The Perseid meteor shower was upon us again. With the horrible weather we have had lately, I didn’t expect to have a chance to view or shoot it. I was pleasently surprised as the peek drew closer that the forecast was showing mostly clear skies, though temperatures were in the 90’s and humidity in the upper 90’s!
I decided despite the bright Moon and having work, to go for it. They predicted this would be an outburst with more than normal expected. I staged all of my gear at the front door, set my alarm for 1am with the plan to arrive to my dark site right at Moon set, around 1:30AM. My alarm went off, and as per normal, I debated if it was worth it. I decided with all the bad weather I needed to take this chance to get under some clear star covered skies.
I packed the car, covered myself in bug spray and headed out. There were a small handful of people at my top secret (public boat ramp) dark site. Not surprising as last year when I went out, there was a photography club there shooting the meteors. This year I actually ran into one of the photographers who was there last year. With the dew covering my windshield and keeping my lights off as to not ruin everyone’s shots and night vision I stopped short of my intended spot as to not accidentally run anyone over.
My camera and lenses became soaked with dew the second I opened the camera bag. Lesson learned, focus before heading out to a dark site and tape the lens. I was wise enough to bring my dew heater with me, but it took a few minutes to clear the lens. But focus was achieved and settings were, well, set.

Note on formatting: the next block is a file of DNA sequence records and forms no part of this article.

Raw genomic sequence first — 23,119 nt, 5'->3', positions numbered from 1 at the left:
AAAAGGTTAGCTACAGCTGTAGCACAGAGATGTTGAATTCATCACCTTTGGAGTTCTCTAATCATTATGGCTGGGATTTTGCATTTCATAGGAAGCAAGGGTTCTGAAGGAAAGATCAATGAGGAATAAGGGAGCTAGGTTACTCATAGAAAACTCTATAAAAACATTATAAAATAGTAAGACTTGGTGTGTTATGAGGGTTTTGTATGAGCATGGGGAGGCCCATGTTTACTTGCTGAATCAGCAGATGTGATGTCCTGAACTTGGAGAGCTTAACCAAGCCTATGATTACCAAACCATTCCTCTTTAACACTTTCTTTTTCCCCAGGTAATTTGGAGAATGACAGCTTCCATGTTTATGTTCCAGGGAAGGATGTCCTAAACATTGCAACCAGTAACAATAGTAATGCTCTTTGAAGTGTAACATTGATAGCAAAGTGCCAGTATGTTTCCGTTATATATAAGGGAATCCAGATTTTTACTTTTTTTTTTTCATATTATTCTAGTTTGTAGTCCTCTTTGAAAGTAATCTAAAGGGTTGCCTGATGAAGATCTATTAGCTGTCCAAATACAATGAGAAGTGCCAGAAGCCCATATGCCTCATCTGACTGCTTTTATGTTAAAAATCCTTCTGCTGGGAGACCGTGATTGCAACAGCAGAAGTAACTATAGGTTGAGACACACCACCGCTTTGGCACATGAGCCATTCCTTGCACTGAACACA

I had the camera clicking away and I grabbed my chair to look up into the stars and watch the show. Sadly even my dark site isn’t very dark, but I was able to see a few shoot across the sky. It was nice to just be under the stars again.
Then it happened. 10 minutes or so after I had set the camera, a bright flash of light. I could clearly see the green and purple in the flash. I shouted out in excitement when I saw the flash, but what happened next was even more exciting. The meteor flashed and turned to gas! I could see vivid color in the gas as it dissipated into the air. I couldn’t believe what I had just seen. Then, I realized that was in the general part of the sky that my camera was shooting. I wanted to rush to the camera and see if I had captured it. But I didn’t want to miss anything else by messing with the camera. It was killing me not knowing!
Well, obviously it was, or else I wouldn’t bother posting about! I was thrilled scanning through my images to see I had indeed captured it.
I did a process of the frame with the bright meteor, and made a video sequence of the event which you find below. It was 9 images at 15 seconds each. The video is played at 30 FPS, so it’s fairly short, but it’s in a 40 second loop. It’s best viewed in HD.
This was captured with a Canon T3i, a Sigma 18-55mm lens at 18mm f2.8 ISO 800.